Cycling Along The Way...

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Silver City, NM, United States
Riders of the wheel. Racers, Roadies, Mountain bikers, Touring cyclists, Commuters, and others. Diamond frames, recumbents, trikes, and more. Sharing a web of connections often misunderstood or unappreciated by those who don't ride. Herewith, my attempt to share some of the more rational thoughts that flit around inside my head while bicycling, knocking back a brew or three, or just thinking about life. Reviews of bicycles, gear, touring, and more, plus some unsolicited posts about people, politics, and philosophy. Other things, too. Me: retired, gave up my TV in 1988, avid cyclist, several cross country tours completed with more to come. Your thoughts?

Tuesday, May 27, 2014

Grand Bois Cerf Blue Label Tires...A Review

"Buy the ticket.  Take the ride." ~ Hunter Stockton Thompson

I don't think Hunter was referring to bicycles when he said this.  Just a hunch.

Recently, I purchased a new set of tires for my Vitus.  Had another flat with the Grand Bois Col de la Madeleines, front tire, and, when examining both tires, the front was acceptable, but the rear had a 1 inch long area where the tread was worn through.  Taking a chance, I decided to purchase another set of the Grand Bois series of tires from Compass Bicycles despite not being overjoyed with how fast the Grand Bois Col de la Madeleine tires wore out.  This time, I purchased the Grand Bois Cerf Blue Label tires, 700c x 26mm, to help with cushioning the roads around here and to see if the larger size improved puncture proofness or not.  Decent price and weight...222 grams and $57/each. Their extra leger tires only weigh 184 grams, but cost $76/each.  Pretty lightweight, but costly.
Grand Bois Cerf (French for "deer") Tires
First thing I noticed was that, like the Col de la Madeleine tires, these Cerf Blue Label tires were comfortable and seemed to have low rolling resistance.  New sneakers phenomenon?  Don't think so, as the Col de la Madeleine tires really were faster than other tires I'd purchased.  The size of the Cerf Blue Label tires (26mm) also seems to absorb some of the rough road surfaces around here.  Taxes are low here for a reason.  Get on a bike and you'll see the effect of those low taxes.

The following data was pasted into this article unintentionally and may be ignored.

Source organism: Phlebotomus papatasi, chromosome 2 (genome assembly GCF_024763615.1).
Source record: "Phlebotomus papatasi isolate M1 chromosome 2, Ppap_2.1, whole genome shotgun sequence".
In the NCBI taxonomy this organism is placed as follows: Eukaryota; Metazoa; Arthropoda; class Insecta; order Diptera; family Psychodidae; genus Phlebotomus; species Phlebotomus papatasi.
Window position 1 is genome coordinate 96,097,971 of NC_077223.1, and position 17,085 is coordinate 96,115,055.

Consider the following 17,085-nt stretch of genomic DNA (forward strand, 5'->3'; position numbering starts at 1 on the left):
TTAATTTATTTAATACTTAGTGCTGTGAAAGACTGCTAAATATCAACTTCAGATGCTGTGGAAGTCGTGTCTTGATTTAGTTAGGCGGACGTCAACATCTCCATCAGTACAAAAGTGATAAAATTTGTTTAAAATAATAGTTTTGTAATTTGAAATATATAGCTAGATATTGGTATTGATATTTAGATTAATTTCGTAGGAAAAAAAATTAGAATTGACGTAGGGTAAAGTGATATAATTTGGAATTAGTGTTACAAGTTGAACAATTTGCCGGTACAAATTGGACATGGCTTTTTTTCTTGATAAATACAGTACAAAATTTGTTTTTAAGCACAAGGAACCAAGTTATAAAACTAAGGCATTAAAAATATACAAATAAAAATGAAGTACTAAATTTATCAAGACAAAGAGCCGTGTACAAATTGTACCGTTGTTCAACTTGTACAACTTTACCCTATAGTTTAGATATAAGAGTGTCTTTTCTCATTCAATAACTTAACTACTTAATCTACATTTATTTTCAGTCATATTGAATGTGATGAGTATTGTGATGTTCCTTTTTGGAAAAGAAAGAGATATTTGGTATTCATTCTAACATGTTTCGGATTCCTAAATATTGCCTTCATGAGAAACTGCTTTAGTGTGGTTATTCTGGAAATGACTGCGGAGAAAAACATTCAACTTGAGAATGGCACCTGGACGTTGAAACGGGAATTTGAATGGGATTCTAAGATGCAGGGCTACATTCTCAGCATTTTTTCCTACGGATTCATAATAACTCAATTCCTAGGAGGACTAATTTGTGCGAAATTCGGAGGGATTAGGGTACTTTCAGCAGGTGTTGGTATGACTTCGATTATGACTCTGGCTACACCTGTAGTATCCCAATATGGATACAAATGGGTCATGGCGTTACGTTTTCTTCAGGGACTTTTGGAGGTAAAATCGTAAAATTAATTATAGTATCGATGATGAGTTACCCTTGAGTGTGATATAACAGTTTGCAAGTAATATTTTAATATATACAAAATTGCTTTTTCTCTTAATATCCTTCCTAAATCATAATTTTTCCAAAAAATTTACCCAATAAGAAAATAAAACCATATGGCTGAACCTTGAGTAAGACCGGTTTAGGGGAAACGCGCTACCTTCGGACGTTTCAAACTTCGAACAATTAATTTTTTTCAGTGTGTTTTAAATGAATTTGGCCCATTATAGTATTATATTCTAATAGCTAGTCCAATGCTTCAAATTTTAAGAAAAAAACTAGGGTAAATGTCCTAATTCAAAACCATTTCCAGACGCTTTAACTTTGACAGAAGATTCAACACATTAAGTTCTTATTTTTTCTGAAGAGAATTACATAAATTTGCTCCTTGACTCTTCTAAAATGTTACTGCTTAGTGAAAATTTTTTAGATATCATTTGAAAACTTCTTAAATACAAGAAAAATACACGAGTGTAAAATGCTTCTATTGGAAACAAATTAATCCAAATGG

Another aspect of these tires, both Col de la Madeleine and Cerf Blue Label, is they're made in Japan and feel very different than tires from other companies.  Much more flexible and easy to mount on rims.  The Col de la Madeleines were difficult to get off, which was a pain out on the road while trying to fix a flat.  No flats with the Cerf Blue Label tires yet.  Will let you know, if and when that occurs.

UPDATE:  It's been a few weeks now and several rides on these tires.  I am impressed.  As I was with the Col de la Madeleine tires, but these feel hardier.  Still a smooth ride, minimal resistance (to my senses anyways).  They're a bit wider and they definitely smooth out the rough roads of Silver City, NM.  There's a reason taxes are so low here.  I would give these tires, for now, a 5 star rating.  Over time, I'll see how they hold up and will do a review in about 6 months.

For now, a time to leave this post with a tune...Gillian Welch and David Rawlings, along with the Old Crow Medicine Show, doing, "The Weight".  My wife isn't a fan, but I really like Gillian and how she sings.  Hope y'all enjoy.  Time to go...